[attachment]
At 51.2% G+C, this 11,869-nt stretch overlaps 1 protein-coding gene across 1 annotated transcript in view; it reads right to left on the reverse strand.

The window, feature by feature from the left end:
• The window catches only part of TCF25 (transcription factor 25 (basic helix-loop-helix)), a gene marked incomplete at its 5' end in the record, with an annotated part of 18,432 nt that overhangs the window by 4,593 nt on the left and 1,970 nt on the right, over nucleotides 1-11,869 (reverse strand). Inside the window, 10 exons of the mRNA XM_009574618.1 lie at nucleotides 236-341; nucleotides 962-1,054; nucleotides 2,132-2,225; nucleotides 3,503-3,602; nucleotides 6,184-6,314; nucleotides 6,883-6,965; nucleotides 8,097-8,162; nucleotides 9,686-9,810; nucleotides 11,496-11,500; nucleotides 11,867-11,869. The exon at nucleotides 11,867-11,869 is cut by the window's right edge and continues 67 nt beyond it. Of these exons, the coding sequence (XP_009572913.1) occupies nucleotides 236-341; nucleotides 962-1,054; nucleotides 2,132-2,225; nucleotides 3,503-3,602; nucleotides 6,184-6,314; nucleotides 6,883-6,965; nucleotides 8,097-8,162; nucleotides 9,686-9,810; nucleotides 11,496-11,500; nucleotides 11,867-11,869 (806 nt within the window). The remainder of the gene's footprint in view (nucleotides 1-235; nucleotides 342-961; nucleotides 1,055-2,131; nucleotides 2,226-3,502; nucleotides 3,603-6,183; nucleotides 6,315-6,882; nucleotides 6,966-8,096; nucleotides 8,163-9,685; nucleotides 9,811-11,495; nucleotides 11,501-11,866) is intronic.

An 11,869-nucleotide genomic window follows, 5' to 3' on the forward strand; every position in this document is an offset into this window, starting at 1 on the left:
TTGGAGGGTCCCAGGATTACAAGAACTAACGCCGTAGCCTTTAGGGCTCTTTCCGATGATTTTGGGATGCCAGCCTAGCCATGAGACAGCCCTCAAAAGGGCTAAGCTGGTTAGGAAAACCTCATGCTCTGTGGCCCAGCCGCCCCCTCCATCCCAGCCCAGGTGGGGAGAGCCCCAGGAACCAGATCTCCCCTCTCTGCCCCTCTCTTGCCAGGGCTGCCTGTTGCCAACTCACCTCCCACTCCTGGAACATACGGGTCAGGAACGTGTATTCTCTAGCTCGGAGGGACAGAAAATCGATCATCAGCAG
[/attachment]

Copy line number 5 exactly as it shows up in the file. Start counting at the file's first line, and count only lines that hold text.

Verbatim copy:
TTGGAGGGTCCCAGGATTACAAGAACTAACGCCGTAGCCTTTAGGGCTCTTTCCGATGATTTTGGGATGCCAGCCTAGCCATGAGACAGCCCTCAAAAGGGCTAAGCTGGTTAGGAAAACCTCATGCTCTGTGGCCCAGCCGCCCCCTCCATCCCAGCCCAGGTGGGGAGAGCCCCAGGAACCAGATCTCCCCTCTCTGCCCCTCTCTTGCCAGGGCTGCCTGTTGCCAACTCACCTCCCACTCCTGGAACATACGGGTCAGGAACGTGTATTCTCTAGCTCGGAGGGACAGAAAATCGATCATCAGCAG